Gender equality: can men and women both ‘have it all’?

Pebbles balancing against an ocean backdrop

Each year, the theme for International Women’s Day highlights a particular aspect of the fight for gender equality. This year’s theme centres on gender balance, and what can be done to achieve an equitable balance at home, in the workplace and in society.

#BalanceForBetter seeks to create a more gender-balanced world where people are celebrated and represented equally regardless of their gender. It examines the roles and responsibilities typically associated with traditional gender roles asking ‘who has more, who has less?’. In the responsibilities associated with raising a family while maintaining a career, the disparity between gendered expectations is significant.

While most people acknowledge these expectations need to change, many people haven’t seen an example of what this looks like in the real world.  

We spoke to Murdoch student James Treacy, who knows first-hand what it takes to find balance in work and home life.

An equally ambitious couple

James and his partner Catherine share long term goals to become doctors within their respected fields, and in Catherine’s final year at medical school, she gave birth to their first child. Not long after, she returned to university to complete the final month of her studies, two weeks of finals, and make up the four weeks she took off to have their baby. With such an intense schedule, the two decided together that James would support Catherine by caring for their child at home.

“For her to be able to do this I quit my job and took a semester off university.  This was the beginning of my time as a stay at home parent and it continued into the next year so she could complete her intern year and gain permanency in her work.

“In terms of career progression for her, our choice for me to stay home allowed her to get onto the career ladder as a doctor whilst she was also the bread winner for our family.”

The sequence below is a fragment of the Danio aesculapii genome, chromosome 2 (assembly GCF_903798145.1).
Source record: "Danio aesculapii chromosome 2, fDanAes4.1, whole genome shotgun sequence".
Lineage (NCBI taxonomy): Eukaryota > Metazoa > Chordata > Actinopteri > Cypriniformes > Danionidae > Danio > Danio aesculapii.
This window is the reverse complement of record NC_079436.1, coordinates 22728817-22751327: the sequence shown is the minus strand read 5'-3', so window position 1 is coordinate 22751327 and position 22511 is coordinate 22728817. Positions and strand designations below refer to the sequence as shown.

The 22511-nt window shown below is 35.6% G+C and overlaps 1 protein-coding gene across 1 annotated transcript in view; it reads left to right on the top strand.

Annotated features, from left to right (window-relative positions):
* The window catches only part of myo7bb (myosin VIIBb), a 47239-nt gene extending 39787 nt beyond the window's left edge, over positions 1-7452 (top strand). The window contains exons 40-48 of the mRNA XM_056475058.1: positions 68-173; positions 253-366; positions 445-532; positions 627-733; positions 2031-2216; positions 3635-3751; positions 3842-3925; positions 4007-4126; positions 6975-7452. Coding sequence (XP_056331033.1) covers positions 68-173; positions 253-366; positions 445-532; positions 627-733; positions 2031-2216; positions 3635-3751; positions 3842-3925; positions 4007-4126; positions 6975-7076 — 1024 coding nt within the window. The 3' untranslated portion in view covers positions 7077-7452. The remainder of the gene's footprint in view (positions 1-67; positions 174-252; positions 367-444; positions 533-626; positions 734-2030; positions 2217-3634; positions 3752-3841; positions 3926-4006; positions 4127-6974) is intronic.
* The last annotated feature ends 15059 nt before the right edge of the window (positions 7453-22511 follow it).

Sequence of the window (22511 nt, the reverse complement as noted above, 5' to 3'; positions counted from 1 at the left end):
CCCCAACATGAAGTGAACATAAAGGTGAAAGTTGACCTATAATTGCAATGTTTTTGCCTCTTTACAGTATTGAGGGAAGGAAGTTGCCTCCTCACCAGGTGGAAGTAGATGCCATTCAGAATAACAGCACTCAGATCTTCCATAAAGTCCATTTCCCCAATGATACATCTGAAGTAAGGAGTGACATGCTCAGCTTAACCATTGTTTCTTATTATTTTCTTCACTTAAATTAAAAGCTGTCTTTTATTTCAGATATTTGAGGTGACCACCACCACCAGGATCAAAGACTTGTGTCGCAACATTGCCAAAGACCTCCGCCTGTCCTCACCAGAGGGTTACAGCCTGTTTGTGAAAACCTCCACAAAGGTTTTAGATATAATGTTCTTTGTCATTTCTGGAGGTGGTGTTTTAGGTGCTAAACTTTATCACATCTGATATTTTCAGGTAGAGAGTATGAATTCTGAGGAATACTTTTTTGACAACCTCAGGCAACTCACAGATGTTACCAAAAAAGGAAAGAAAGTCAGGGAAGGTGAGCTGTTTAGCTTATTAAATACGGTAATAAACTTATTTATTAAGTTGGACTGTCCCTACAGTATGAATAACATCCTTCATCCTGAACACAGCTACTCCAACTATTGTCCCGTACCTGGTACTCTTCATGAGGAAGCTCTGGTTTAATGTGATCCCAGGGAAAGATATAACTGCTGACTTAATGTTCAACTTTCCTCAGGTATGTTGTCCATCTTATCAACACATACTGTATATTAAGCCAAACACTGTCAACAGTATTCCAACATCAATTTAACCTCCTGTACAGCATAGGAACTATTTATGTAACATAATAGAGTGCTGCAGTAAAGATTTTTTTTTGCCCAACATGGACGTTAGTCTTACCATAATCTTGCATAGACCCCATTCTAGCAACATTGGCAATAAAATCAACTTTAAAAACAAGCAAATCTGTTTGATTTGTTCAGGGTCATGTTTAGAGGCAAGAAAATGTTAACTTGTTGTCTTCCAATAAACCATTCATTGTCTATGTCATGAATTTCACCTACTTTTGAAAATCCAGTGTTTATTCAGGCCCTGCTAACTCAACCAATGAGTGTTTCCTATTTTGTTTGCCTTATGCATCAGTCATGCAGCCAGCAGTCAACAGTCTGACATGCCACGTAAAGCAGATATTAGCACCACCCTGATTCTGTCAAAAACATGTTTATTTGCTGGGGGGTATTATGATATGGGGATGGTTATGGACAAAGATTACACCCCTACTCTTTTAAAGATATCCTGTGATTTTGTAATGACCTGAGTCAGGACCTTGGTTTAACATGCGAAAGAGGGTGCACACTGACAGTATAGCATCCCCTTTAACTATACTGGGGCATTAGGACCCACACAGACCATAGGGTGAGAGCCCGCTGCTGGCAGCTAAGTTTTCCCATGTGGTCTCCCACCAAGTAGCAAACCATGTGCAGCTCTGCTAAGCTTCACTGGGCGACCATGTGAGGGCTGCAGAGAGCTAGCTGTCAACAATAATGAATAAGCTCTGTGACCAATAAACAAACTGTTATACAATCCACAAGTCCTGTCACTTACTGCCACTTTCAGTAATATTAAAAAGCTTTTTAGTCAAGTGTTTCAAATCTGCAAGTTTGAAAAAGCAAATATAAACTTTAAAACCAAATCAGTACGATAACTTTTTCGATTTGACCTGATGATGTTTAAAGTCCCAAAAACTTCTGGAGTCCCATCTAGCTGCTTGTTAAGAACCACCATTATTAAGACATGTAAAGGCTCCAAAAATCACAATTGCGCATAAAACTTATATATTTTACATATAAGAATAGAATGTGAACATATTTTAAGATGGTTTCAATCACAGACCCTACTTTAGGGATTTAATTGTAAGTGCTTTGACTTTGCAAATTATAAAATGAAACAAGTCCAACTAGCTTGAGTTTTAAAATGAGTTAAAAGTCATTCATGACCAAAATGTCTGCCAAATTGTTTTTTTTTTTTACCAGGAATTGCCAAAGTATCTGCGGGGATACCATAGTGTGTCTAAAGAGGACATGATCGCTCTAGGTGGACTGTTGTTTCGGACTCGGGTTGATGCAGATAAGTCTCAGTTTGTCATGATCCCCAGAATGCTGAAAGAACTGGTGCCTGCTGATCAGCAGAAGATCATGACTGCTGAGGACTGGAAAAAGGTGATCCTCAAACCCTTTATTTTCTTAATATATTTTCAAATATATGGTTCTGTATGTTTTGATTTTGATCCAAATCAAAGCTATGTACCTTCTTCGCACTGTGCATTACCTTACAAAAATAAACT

After remaining at home full time for the first 6 months of their child’s life, James decided returned to his studies at university, while continuing his role as a stay at home parent. James and Catherine’s life highlights how both genders can experience success in their working and home life without adhering to traditional roles by choosing one or the other.

But for James, his experience has also highlighted the flaws in the current support systems available to working families who attempt to take a more gender-balanced approach to work and home life. 

“After taking 18 months away from work and having been the parent whose career has been put on pause, I realise how little men truly grasp the way child rearing affects the pay gap and career development.

“I find it worrisome that a lot of policy pertaining to child-rearing, be it at a national, state, local or uni level, is often written or endorsed by people who don’t have the coal-face experience to understand the effects.”

The reality of ‘having it all’ with family, work and study

Like any family and work situation, there are still similar highs and lows.

“As with any family with young children, there are struggles. For the parent who is not home, they feel they are missing out on seeing their kids grow up. For the parent who is home, they feel they are missing out on personal and career development.

“I suspect there is an added layer of complexity because being a male in the home role it can be quite isolating.  The current picture we have of parenting doesn’t make much space for full time dads and a lot of social interactions I have are just me explaining how it works to confused and judgmental looks.  I might add that the judgement on me is positive, whereas my partner receives a different judgment." 

So how can both men and women steer away from traditional gender roles to find a balance in their careers and home life?

“Something my partner and I say is that ‘you can have it all, but you can't have it all at once’.  When it comes to children and work, traditionally, women take on the parenting responsibilities and give up their careers.

“There is a double standard, in which women must work to prove they are equal to men in capacity, but also still take on the child rearing responsibilities without missing a beat.  Men on the other hand simply work and if they do some parenting, that makes them a super dad. 

“So, we have decided we both want to parent and we both want to have a career, the thing is we just have to swap roles regularly.  I’ve taken a job this week and my partner will be home for a while, because we can have it all, just not at once.”

James is speaking at tomorrow’s International Women’s Day event at Murdoch.

Posted on:

7 Mar 2019

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